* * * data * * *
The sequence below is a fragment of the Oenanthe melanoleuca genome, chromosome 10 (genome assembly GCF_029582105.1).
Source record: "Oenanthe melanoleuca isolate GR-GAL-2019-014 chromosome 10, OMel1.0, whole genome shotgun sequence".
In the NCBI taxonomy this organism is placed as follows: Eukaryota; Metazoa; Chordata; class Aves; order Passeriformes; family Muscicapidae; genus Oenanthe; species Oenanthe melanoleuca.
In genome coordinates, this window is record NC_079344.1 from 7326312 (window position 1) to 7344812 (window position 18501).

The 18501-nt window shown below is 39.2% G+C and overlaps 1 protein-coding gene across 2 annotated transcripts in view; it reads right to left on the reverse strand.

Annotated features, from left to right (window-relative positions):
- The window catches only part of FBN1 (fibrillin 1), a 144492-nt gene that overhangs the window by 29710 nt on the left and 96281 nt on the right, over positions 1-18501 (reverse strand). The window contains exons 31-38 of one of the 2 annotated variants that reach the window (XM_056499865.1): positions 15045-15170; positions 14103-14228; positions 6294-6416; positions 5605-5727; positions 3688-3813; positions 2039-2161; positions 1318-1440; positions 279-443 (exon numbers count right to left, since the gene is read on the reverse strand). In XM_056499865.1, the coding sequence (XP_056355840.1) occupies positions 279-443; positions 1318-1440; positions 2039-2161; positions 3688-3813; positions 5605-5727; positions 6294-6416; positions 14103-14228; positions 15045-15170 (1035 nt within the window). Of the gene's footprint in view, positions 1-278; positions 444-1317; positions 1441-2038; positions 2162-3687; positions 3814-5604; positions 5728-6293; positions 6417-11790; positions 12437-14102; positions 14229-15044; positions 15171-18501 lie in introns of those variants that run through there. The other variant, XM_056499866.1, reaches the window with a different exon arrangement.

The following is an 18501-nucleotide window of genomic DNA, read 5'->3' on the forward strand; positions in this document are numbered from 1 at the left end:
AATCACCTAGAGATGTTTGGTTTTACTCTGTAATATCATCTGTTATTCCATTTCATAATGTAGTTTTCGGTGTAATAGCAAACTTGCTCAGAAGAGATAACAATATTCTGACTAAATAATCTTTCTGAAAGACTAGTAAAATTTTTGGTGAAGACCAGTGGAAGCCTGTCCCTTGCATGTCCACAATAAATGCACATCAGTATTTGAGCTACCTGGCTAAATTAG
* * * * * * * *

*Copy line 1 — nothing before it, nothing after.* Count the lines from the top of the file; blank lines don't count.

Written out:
The sequence below is a fragment of the Oenanthe melanoleuca genome, chromosome 10 (genome assembly GCF_029582105.1).